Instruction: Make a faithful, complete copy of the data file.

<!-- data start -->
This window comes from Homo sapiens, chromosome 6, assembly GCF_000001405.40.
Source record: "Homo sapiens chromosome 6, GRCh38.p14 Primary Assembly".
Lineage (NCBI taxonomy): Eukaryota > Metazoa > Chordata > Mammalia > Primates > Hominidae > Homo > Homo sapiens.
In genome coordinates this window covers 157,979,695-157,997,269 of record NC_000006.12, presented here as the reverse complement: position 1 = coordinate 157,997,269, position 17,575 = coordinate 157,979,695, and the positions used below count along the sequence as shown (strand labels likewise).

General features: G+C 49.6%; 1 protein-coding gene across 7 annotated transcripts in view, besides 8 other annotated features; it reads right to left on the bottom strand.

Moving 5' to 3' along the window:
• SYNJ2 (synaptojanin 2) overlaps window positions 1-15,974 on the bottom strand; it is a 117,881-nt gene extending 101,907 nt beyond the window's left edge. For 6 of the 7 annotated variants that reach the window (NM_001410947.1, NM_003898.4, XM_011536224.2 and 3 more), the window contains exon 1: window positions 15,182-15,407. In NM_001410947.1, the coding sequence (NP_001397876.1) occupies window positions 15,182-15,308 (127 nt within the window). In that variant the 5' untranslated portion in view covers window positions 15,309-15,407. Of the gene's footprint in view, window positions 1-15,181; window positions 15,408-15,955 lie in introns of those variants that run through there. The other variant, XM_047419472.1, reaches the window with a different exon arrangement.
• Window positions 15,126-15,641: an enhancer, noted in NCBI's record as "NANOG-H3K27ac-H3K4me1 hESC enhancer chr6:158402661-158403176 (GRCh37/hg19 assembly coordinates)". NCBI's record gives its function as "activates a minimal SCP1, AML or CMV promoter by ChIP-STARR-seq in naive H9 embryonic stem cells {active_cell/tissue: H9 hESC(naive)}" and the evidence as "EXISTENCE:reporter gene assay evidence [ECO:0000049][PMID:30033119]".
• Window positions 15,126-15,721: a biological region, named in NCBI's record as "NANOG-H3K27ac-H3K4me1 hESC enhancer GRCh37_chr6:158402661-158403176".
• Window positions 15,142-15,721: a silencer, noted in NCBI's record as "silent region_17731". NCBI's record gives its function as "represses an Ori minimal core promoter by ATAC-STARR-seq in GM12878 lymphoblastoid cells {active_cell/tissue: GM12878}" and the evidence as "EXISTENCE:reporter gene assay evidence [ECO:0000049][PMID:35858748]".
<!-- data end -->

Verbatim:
This window comes from Homo sapiens, chromosome 6, assembly GCF_000001405.40.
Source record: "Homo sapiens chromosome 6, GRCh38.p14 Primary Assembly".
Lineage (NCBI taxonomy): Eukaryota > Metazoa > Chordata > Mammalia > Primates > Hominidae > Homo > Homo sapiens.
In genome coordinates this window covers 157,979,695-157,997,269 of record NC_000006.12, presented here as the reverse complement: position 1 = coordinate 157,997,269, position 17,575 = coordinate 157,979,695, and the positions used below count along the sequence as shown (strand labels likewise).

General features: G+C 49.6%; 1 protein-coding gene across 7 annotated transcripts in view, besides 8 other annotated features; it reads right to left on the bottom strand.

Moving 5' to 3' along the window:
• SYNJ2 (synaptojanin 2) overlaps window positions 1-15,974 on the bottom strand; it is a 117,881-nt gene extending 101,907 nt beyond the window's left edge. For 6 of the 7 annotated variants that reach the window (NM_001410947.1, NM_003898.4, XM_011536224.2 and 3 more), the window contains exon 1: window positions 15,182-15,407. In NM_001410947.1, the coding sequence (NP_001397876.1) occupies window positions 15,182-15,308 (127 nt within the window). In that variant the 5' untranslated portion in view covers window positions 15,309-15,407. Of the gene's footprint in view, window positions 1-15,181; window positions 15,408-15,955 lie in introns of those variants that run through there. The other variant, XM_047419472.1, reaches the window with a different exon arrangement.
• Window positions 15,126-15,641: an enhancer, noted in NCBI's record as "NANOG-H3K27ac-H3K4me1 hESC enhancer chr6:158402661-158403176 (GRCh37/hg19 assembly coordinates)". NCBI's record gives its function as "activates a minimal SCP1, AML or CMV promoter by ChIP-STARR-seq in naive H9 embryonic stem cells {active_cell/tissue: H9 hESC(naive)}" and the evidence as "EXISTENCE:reporter gene assay evidence [ECO:0000049][PMID:30033119]".
• Window positions 15,126-15,721: a biological region, named in NCBI's record as "NANOG-H3K27ac-H3K4me1 hESC enhancer GRCh37_chr6:158402661-158403176".
• Window positions 15,142-15,721: a silencer, noted in NCBI's record as "silent region_17731". NCBI's record gives its function as "represses an Ori minimal core promoter by ATAC-STARR-seq in GM12878 lymphoblastoid cells {active_cell/tissue: GM12878}" and the evidence as "EXISTENCE:reporter gene assay evidence [ECO:0000049][PMID:35858748]".